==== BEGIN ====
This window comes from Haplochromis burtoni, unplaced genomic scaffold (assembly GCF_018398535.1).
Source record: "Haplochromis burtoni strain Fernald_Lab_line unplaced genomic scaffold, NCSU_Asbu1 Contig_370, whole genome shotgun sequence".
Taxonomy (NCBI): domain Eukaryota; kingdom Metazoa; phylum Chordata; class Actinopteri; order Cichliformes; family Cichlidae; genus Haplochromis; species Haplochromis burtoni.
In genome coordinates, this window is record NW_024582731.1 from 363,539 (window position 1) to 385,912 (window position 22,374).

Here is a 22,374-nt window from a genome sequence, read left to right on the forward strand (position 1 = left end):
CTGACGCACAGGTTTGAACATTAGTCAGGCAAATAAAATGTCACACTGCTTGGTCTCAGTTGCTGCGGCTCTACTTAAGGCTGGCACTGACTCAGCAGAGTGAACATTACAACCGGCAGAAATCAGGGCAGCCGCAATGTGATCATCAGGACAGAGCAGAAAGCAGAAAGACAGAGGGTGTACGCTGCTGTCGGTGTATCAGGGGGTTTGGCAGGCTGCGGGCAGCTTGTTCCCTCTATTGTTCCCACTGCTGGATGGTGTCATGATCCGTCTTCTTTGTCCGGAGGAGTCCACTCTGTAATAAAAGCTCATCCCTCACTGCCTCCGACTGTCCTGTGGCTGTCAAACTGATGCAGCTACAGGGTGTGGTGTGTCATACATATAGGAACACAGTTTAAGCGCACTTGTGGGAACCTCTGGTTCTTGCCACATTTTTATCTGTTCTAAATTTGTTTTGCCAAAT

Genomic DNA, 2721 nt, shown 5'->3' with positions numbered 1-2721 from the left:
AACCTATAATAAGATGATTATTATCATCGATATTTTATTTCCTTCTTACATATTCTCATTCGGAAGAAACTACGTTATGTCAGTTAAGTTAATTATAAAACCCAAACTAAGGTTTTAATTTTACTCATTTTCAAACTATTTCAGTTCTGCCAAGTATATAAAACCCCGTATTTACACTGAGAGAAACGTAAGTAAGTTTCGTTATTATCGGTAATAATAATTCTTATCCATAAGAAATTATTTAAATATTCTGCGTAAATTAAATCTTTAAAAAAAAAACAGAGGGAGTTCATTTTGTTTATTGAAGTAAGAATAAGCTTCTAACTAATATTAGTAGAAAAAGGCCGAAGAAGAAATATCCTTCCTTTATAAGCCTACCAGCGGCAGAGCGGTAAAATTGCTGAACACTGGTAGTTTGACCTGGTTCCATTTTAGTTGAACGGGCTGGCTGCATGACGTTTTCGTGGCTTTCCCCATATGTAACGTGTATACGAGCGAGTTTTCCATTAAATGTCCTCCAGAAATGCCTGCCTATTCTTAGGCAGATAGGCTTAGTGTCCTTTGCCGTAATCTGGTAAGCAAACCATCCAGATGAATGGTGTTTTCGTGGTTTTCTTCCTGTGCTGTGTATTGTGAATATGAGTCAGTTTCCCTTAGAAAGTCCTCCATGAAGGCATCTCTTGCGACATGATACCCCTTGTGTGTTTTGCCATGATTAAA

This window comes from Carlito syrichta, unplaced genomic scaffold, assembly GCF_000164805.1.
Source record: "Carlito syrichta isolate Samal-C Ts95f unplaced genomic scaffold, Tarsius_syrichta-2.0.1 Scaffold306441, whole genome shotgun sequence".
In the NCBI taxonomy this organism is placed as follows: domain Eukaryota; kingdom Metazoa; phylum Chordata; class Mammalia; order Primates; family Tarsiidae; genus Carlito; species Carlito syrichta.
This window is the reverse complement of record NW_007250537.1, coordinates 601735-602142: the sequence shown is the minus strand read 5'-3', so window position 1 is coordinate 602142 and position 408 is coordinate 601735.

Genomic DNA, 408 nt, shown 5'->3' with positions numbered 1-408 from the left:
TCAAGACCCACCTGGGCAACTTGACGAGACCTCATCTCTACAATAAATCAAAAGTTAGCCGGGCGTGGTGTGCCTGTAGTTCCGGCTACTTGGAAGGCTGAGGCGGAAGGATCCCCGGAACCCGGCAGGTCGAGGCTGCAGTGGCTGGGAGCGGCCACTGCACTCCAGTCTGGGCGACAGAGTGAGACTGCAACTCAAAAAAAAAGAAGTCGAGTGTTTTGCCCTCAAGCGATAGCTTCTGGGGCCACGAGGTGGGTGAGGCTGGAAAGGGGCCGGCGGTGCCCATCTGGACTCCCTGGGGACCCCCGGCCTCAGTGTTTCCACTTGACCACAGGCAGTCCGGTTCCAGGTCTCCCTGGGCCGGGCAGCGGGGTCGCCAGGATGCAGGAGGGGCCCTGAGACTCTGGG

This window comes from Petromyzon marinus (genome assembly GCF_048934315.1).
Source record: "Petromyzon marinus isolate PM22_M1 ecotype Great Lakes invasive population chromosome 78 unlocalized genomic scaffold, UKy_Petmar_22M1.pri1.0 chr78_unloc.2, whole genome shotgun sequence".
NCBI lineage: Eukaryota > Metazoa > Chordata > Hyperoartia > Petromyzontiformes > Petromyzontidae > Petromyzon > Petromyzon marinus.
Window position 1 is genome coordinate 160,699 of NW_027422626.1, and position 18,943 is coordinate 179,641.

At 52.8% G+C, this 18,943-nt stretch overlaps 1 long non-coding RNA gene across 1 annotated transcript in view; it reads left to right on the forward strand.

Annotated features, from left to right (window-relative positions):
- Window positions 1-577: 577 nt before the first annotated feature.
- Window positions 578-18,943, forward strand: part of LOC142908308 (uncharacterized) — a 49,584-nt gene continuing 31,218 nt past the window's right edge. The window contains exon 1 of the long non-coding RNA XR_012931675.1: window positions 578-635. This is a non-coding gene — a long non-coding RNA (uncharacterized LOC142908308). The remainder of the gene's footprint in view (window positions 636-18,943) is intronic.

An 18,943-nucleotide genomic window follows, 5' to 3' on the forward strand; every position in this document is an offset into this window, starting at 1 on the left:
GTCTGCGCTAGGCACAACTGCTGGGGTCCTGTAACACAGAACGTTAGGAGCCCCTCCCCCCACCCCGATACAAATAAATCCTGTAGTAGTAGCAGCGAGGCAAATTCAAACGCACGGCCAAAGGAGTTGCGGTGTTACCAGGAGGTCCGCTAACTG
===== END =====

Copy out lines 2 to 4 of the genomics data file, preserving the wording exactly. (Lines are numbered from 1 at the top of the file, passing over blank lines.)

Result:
Source record: "Haplochromis burtoni strain Fernald_Lab_line unplaced genomic scaffold, NCSU_Asbu1 Contig_370, whole genome shotgun sequence".
Taxonomy (NCBI): domain Eukaryota; kingdom Metazoa; phylum Chordata; class Actinopteri; order Cichliformes; family Cichlidae; genus Haplochromis; species Haplochromis burtoni.
In genome coordinates, this window is record NW_024582731.1 from 363,539 (window position 1) to 385,912 (window position 22,374).